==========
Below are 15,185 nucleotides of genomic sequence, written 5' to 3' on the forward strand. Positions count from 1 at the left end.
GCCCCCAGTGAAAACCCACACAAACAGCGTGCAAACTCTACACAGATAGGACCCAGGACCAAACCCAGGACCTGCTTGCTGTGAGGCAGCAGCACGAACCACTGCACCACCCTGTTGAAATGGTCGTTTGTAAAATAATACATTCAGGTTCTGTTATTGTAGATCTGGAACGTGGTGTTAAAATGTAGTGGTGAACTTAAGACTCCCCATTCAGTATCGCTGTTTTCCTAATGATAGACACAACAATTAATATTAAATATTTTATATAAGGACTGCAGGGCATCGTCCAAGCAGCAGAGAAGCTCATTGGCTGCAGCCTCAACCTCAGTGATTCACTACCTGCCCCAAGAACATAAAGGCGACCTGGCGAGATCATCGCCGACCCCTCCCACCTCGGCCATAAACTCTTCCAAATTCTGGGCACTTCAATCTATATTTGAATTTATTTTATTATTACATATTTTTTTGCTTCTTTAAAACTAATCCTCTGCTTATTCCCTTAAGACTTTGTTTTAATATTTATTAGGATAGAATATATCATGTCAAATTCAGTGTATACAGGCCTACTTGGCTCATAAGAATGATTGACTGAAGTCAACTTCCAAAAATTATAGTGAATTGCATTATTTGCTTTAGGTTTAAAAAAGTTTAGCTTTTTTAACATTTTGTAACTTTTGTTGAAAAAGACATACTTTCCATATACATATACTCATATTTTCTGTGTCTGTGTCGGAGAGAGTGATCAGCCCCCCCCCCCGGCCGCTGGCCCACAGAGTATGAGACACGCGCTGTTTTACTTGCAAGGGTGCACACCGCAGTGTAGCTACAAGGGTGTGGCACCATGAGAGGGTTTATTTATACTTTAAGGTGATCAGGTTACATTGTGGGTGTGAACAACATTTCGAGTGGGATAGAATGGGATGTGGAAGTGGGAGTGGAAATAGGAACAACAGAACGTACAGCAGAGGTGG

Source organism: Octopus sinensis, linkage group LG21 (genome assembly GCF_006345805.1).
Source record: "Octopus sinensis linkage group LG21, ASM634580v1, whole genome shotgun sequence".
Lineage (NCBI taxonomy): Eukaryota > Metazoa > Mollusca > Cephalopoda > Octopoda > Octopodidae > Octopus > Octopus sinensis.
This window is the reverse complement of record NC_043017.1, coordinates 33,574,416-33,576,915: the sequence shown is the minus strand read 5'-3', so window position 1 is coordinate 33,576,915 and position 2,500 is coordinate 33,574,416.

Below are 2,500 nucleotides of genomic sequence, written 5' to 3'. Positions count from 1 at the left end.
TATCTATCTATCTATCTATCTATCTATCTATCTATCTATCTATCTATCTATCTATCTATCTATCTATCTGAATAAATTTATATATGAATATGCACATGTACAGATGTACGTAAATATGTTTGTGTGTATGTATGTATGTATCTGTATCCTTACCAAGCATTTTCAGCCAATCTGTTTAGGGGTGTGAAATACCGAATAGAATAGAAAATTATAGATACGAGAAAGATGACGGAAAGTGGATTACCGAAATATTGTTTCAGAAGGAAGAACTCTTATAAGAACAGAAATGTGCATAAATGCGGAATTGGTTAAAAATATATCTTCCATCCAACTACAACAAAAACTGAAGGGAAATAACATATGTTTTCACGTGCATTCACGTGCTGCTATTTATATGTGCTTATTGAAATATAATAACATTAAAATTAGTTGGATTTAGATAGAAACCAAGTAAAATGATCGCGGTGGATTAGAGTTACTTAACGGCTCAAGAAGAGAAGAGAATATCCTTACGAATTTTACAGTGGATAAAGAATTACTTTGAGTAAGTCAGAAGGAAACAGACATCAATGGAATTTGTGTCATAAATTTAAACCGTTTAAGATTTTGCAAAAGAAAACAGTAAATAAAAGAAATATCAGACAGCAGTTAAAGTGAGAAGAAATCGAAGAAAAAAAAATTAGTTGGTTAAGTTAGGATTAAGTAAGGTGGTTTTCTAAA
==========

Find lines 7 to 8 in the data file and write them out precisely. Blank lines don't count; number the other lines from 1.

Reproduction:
Below are 2,500 nucleotides of genomic sequence, written 5' to 3'. Positions count from 1 at the left end.
TATCTATCTATCTATCTATCTATCTATCTATCTATCTATCTATCTATCTATCTATCTATCTATCTATCTGAATAAATTTATATATGAATATGCACATGTACAGATGTACGTAAATATGTTTGTGTGTATGTATGTATGTATCTGTATCCTTACCAAGCATTTTCAGCCAATCTGTTTAGGGGTGTGAAATACCGAATAGAATAGAAAATTATAGATACGAGAAAGATGACGGAAAGTGGATTACCGAAATATTGTTTCAGAAGGAAGAACTCTTATAAGAACAGAAATGTGCATAAATGCGGAATTGGTTAAAAATATATCTTCCATCCAACTACAACAAAAACTGAAGGGAAATAACATATGTTTTCACGTGCATTCACGTGCTGCTATTTATATGTGCTTATTGAAATATAATAACATTAAAATTAGTTGGATTTAGATAGAAACCAAGTAAAATGATCGCGGTGGATTAGAGTTACTTAACGGCTCAAGAAGAGAAGAGAATATCCTTACGAATTTTACAGTGGATAAAGAATTACTTTGAGTAAGTCAGAAGGAAACAGACATCAATGGAATTTGTGTCATAAATTTAAACCGTTTAAGATTTTGCAAAAGAAAACAGTAAATAAAAGAAATATCAGACAGCAGTTAAAGTGAGAAGAAATCGAAGAAAAAAAAATTAGTTGGTTAAGTTAGGATTAAGTAAGGTGGTTTTCTAAA